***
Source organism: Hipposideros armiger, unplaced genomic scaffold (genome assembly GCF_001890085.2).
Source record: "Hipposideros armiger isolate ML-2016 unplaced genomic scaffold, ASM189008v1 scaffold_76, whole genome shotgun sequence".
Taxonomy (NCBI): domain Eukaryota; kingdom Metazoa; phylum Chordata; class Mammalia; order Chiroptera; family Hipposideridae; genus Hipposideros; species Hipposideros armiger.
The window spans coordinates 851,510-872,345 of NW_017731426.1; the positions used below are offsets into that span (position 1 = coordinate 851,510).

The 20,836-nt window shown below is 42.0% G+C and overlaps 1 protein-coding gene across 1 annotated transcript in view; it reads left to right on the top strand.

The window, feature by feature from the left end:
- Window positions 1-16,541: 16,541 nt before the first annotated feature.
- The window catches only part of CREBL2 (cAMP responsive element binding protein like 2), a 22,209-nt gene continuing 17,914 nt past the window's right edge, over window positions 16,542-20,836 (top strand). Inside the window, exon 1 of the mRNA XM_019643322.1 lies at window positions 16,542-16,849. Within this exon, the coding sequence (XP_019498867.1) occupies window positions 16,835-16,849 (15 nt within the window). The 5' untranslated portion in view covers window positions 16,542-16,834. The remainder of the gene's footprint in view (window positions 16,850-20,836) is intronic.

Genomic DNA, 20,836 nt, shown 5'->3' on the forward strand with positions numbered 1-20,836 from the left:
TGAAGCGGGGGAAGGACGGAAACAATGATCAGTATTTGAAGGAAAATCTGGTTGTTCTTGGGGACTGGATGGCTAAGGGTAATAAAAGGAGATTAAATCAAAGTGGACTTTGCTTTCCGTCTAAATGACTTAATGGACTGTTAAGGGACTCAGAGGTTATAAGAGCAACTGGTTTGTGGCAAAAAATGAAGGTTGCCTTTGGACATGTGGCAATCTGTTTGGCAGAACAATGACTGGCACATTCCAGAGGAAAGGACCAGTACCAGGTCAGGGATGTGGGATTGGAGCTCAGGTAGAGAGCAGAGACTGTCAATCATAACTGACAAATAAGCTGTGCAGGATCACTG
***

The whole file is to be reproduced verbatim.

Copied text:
Source organism: Hipposideros armiger, unplaced genomic scaffold (genome assembly GCF_001890085.2).
Source record: "Hipposideros armiger isolate ML-2016 unplaced genomic scaffold, ASM189008v1 scaffold_76, whole genome shotgun sequence".
Taxonomy (NCBI): domain Eukaryota; kingdom Metazoa; phylum Chordata; class Mammalia; order Chiroptera; family Hipposideridae; genus Hipposideros; species Hipposideros armiger.
The window spans coordinates 851,510-872,345 of NW_017731426.1; the positions used below are offsets into that span (position 1 = coordinate 851,510).

The 20,836-nt window shown below is 42.0% G+C and overlaps 1 protein-coding gene across 1 annotated transcript in view; it reads left to right on the top strand.

The window, feature by feature from the left end:
- Window positions 1-16,541: 16,541 nt before the first annotated feature.
- The window catches only part of CREBL2 (cAMP responsive element binding protein like 2), a 22,209-nt gene continuing 17,914 nt past the window's right edge, over window positions 16,542-20,836 (top strand). Inside the window, exon 1 of the mRNA XM_019643322.1 lies at window positions 16,542-16,849. Within this exon, the coding sequence (XP_019498867.1) occupies window positions 16,835-16,849 (15 nt within the window). The 5' untranslated portion in view covers window positions 16,542-16,834. The remainder of the gene's footprint in view (window positions 16,850-20,836) is intronic.

Genomic DNA, 20,836 nt, shown 5'->3' on the forward strand with positions numbered 1-20,836 from the left:
TGAAGCGGGGGAAGGACGGAAACAATGATCAGTATTTGAAGGAAAATCTGGTTGTTCTTGGGGACTGGATGGCTAAGGGTAATAAAAGGAGATTAAATCAAAGTGGACTTTGCTTTCCGTCTAAATGACTTAATGGACTGTTAAGGGACTCAGAGGTTATAAGAGCAACTGGTTTGTGGCAAAAAATGAAGGTTGCCTTTGGACATGTGGCAATCTGTTTGGCAGAACAATGACTGGCACATTCCAGAGGAAAGGACCAGTACCAGGTCAGGGATGTGGGATTGGAGCTCAGGTAGAGAGCAGAGACTGTCAATCATAACTGACAAATAAGCTGTGCAGGATCACTG